2023 NSF CAREER Award: Sri-Rajasekhar Kothapalli

March 24, 2023

UNIVERSITY PARK, Pa. Sri-Rajasekhar "Raj" Kothapalli, assistant professor of biomedical engineering, earned a five year, $528,667 NSF CAREER Award for a project titled “Smart and scalable approaches for developing multimodal optical and acoustic imaging technologies.”  

What do you want to understand or solve through this project? 

Studying the complex and dynamic mechanisms of a disease, such as brain cancer, in a living subject is crucial for developing reliable diagnostic and therapeutic strategies. The main research goal of this project is to develop a new transparent ultrasound transducer technology that integrates optical, ultrasound and photoacoustic imaging to provide comprehensive information on the structural, functional and molecular biomarkers of deep brain tissue with high spatial and temporal resolutions in real time. The project aims to address long-standing challenges of multimodal brain imaging, such as heterogeneous acoustic wave scattering by the skull bone, by developing accompanying imaging simulations and artificial intelligence tools. The ultimate objective is to gain novel insights into the mechanisms of brain cancer and its effects on neural activity and vice versa. 

How will advances in this area impact society? 

The fundamental studies on the effects of brain cancer on neural activity can help identify new therapeutic methods for treating lethal brain cancers. Additionally, the proposed multimodal imaging technology has the potential to be applied in clinical settings, such as image-guided cancer biopsy, providing complementary diagnostic information in a single procedure, which can reduce discomfort to patients and decrease healthcare costs. Furthermore, the proposed technology can be used in life science research to study the mechanisms of ultrasound and light modulation of cells or tissue using multimodal imaging. Overall, the advances in this project can have a far-reaching impact on the biomedical and life science communities by making these tools more accessible to researchers engaged in diverse applications.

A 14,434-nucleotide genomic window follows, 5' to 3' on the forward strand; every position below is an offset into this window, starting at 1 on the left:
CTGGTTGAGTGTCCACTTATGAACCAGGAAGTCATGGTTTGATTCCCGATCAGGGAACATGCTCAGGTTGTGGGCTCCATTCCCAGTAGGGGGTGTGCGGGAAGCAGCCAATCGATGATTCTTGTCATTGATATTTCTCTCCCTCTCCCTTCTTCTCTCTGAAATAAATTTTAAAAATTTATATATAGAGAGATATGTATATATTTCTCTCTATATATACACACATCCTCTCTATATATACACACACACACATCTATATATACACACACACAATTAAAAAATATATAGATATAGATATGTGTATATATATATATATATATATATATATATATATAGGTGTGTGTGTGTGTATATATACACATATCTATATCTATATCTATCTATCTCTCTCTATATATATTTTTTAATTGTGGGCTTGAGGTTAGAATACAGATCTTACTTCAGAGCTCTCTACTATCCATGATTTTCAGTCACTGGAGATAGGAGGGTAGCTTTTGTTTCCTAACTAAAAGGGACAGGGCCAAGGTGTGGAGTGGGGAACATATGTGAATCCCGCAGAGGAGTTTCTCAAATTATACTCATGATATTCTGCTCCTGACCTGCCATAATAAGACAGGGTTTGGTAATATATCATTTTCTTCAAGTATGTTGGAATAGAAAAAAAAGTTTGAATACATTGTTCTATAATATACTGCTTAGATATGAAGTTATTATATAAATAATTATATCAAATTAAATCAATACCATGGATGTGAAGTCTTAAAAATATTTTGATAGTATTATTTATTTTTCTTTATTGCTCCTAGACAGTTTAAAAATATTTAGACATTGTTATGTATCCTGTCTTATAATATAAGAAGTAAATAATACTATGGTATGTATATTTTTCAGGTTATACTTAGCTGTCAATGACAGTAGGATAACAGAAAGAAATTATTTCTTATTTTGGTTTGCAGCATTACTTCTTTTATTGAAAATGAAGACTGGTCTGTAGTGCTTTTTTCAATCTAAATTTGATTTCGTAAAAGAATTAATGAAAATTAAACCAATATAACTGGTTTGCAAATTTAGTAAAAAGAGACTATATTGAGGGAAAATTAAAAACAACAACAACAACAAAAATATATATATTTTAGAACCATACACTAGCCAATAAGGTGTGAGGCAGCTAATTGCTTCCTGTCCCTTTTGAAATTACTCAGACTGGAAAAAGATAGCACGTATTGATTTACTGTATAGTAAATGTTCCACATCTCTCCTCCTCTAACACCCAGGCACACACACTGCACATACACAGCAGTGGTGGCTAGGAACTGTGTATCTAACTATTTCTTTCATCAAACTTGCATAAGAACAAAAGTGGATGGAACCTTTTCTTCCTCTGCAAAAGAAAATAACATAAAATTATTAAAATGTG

Will undergraduate or graduate students contribute to this research? How?  

Yes, both undergraduate and graduate students will have the opportunity to contribute to this multidisciplinary research project. They will receive hands-on training in various fields such as material science, ultrasound, optics, photoacoustics, computational imaging and modeling, artificial intelligence, cancer and neuroscience research. The students will be able to contribute to the project by conducting research, analyzing data and collaborating with the research team. Additionally, they will be trained to take on leadership roles in organizing workshops and outreach activities, which will help disseminate the project's findings to the broader scientific community and the public. 

The NSF CAREER award not only funds a research project, but it also recognizes the potential of the recipient as a researcher, educator and leader in their field. How do you hope to fulfill that potential? 

I consider myself fortunate to have received extensive education and research training in developing innovative biodevices from scratch and, more importantly, translating them for use in both pre-clinical and clinical applications. Leveraging this background, I hope to inspire and mentor the next generation of scientists and engineers, particularly those from underrepresented groups, in developing affordable biodevices capable of reliable imaging, sensing and actuation. Through workshops and outreach activities, I will share my knowledge and enthusiasm for science and engineering with K-12 students, teachers and the broader community, promoting interest in STEM fields and encouraging young people to pursue careers in these areas. Some planned outreach educational activities include the fabrication of an inexpensive ultrasound bioreactor for cell stimulation; a live demonstration of smart and portable ultrasound imaging; and developing new teaching materials at the intersection of multimodal biosensing and artificial intelligence. Finally, I hope to collaborate with fellow researchers and industry partners to advance the development and application of smart biomedical imaging and sensing technologies and to contribute to the growth of the field and make a meaningful impact. 


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Raj Kothapalli in a suit and tie

Sri-Rajasekhar "Raj" Kothapalli Credit: Penn State College of Engineering